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DOL Moving Environmental, Social and Governance (ESG) Factors to the Forefront

EverythingHR Staff | 06/12/2022 | Blog

In case you have missed it, the reach of climate change has long extended into the realm of employee benefits.

Throughout the 21st century, the DOL has been consistent in issuing a wide range of interpretations regarding whether and how ERISA fiduciaries could consider environmental, social, and governance factors (fashionably known as ESG) when making investment decisions impacting ERISA retirement plans. As administrations and congress have changed hands throughout the years, the DOL has stayed the course by affirming that plan fiduciaries must make investment decisions in accordance with ERISA’s fiduciary duties of loyalty and prudence.

For a timely update on how the DOL is intensifying its efforts to ensure the consideration of ESG factors in employee benefits, please continue to our blog.

DOL Signaling an Updated Climate in the World of Employee Benefits

Over the last several months, the U.S. Department of Labor (DOL) has signaled a friendlier stance toward considering environmental, social, and governance (ESG) factors as they relate to employee benefits. Just how far the department will go is yet to be seen, but it’s clear a shift in thinking has the potential to change how employee benefit plan fiduciaries make decisions. Recent developments address barriers to consideration of ESG factors as well as steps toward protecting workers’ retirement accounts from climate-related risks.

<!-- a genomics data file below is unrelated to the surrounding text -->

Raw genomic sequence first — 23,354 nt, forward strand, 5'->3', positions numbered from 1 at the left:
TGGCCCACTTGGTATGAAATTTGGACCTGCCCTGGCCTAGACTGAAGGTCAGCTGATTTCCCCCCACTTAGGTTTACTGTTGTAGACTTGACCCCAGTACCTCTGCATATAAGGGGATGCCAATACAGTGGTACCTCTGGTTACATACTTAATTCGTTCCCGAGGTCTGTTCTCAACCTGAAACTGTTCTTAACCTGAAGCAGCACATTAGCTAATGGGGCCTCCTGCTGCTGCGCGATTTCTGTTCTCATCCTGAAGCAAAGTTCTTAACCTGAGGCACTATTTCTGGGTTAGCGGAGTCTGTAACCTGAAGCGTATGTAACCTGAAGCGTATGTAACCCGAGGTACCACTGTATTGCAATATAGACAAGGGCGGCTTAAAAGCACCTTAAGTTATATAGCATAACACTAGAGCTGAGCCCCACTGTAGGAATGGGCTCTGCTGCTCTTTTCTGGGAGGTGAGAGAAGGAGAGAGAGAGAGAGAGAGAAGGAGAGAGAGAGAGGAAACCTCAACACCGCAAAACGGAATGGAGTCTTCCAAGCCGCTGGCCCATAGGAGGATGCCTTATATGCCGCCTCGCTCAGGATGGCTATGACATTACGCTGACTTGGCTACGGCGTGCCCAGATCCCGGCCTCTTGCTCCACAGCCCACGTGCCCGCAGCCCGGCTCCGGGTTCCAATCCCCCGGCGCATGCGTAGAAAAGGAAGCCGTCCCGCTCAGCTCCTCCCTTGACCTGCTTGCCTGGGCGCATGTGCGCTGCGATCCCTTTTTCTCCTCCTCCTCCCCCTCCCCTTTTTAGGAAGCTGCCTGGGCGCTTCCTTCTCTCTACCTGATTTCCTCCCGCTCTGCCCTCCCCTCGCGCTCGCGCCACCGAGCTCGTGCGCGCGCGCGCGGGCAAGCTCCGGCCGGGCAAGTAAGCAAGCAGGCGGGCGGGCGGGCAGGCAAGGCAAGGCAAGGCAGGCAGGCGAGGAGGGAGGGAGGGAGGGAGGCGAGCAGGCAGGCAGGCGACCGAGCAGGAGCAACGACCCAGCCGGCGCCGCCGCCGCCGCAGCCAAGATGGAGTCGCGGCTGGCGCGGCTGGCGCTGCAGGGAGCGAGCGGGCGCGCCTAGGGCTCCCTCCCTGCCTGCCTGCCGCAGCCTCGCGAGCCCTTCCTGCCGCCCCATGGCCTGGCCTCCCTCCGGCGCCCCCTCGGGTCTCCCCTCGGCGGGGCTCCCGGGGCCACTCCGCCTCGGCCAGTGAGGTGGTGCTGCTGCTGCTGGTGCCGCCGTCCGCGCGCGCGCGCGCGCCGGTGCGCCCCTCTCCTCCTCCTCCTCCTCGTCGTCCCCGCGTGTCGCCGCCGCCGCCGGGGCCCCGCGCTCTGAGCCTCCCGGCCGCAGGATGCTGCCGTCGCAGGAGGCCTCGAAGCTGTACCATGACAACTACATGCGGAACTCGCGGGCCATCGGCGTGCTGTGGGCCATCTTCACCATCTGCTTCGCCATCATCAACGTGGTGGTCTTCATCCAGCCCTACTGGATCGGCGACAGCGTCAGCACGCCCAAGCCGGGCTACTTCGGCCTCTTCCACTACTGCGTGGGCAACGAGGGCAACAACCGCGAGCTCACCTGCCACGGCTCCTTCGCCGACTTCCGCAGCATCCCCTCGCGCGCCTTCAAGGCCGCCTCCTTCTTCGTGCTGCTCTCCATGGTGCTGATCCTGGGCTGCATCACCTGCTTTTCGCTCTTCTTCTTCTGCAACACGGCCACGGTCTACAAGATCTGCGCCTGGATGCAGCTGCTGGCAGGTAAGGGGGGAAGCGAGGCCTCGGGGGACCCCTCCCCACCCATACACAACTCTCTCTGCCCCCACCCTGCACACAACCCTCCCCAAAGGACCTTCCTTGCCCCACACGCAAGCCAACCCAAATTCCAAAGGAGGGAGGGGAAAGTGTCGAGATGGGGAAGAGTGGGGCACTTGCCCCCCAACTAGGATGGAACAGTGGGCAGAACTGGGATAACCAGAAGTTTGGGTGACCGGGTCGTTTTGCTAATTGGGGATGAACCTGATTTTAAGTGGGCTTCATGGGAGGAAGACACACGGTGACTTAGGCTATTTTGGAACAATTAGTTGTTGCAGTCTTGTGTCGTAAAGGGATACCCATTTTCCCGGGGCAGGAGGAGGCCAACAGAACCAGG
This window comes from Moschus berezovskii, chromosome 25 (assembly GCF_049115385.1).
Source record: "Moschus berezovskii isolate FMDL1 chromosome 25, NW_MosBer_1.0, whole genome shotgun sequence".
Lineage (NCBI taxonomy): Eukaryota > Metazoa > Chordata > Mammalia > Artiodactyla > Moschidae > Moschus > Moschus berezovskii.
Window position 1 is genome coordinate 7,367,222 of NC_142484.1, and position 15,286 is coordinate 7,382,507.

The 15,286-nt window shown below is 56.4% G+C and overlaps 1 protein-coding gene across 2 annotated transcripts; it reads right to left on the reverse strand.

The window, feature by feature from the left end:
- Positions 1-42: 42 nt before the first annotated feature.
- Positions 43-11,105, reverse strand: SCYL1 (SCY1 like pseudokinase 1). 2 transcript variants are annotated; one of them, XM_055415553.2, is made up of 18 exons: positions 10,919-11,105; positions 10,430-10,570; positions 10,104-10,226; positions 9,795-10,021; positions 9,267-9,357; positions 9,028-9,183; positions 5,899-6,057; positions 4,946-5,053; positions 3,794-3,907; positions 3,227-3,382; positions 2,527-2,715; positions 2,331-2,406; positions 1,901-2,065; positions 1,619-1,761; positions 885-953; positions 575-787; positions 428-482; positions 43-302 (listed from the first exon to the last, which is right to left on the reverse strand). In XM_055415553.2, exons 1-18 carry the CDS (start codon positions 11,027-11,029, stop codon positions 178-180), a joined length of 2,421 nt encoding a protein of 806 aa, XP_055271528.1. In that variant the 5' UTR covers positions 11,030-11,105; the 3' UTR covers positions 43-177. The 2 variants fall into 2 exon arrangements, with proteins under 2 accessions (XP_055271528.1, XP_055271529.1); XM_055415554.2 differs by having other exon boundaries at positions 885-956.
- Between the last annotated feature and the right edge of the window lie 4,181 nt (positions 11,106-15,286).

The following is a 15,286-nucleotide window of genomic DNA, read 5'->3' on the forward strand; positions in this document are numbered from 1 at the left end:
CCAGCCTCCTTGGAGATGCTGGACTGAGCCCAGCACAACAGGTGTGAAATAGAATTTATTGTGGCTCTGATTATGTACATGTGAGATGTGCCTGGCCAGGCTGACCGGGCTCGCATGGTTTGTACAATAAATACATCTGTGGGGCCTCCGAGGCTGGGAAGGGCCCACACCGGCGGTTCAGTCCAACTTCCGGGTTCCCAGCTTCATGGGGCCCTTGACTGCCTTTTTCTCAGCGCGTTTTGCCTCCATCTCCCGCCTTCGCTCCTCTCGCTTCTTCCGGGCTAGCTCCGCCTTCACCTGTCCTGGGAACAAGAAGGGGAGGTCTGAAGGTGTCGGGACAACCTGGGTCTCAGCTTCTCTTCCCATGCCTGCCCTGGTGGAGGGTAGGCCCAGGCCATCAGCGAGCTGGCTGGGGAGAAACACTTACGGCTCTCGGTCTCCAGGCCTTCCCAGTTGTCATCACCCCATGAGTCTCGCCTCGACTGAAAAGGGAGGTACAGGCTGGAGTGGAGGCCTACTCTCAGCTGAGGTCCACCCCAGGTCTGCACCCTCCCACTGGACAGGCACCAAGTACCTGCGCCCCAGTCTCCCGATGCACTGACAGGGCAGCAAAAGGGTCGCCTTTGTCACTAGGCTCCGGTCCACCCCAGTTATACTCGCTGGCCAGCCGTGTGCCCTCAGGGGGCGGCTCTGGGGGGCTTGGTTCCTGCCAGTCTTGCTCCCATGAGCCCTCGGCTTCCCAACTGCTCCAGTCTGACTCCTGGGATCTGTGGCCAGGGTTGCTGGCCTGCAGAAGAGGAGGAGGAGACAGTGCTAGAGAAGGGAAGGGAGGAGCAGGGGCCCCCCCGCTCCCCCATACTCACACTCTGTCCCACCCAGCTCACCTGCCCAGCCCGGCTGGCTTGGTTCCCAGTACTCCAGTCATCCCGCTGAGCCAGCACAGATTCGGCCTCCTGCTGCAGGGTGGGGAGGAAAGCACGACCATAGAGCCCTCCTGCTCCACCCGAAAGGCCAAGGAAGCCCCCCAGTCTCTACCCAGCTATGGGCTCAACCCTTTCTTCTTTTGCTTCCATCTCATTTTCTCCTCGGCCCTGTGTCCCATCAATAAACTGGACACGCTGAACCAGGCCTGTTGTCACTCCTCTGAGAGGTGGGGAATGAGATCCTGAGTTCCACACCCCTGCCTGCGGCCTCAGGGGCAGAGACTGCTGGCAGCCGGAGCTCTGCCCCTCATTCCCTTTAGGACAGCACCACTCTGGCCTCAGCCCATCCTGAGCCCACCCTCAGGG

ESG refers to organizations’ stands on environmental issues as well as concerns about social justice and corporate leadership. In recent years, investors have begun to include ESG factors in their decisions about where to put their money.

A couple months after President Joe Biden took office, the DOL announced that pending further study, it would not enforce actions taken in the waning days of the Trump administration that were seen as having a chilling effect on benefit plan fiduciaries’ ability to consider ESG factors.

Then in October 2021, the DOL proposed a rule that could allow benefit plan fiduciaries more leeway under the Employee Retirement Income Security Act of 1974 (ERISA). The department followed up that development in February 2022 with a call for public comment on what actions, if any, it should take under ERISA to protect retirement savings and pensions from risks posed by climate change.

Climate Effects

In February, stakeholders were asked whether the DOL should take action to protect retirement savings from climate-related financial risks. In making the request, the department said it was soliciting general input on actions that can be taken under ERISA and other laws. It also posed specific questions related to data collection and fiduciary issues under the law.

In its request for information, the DOL’s Employee Benefits Security Administration (EBSA) asked for input on 22 questions. In addition to the general questions about what actions should be taken to protect employee savings and pensions from climate-related financial risks, the EBSA asks about fiduciary issues under ERISA.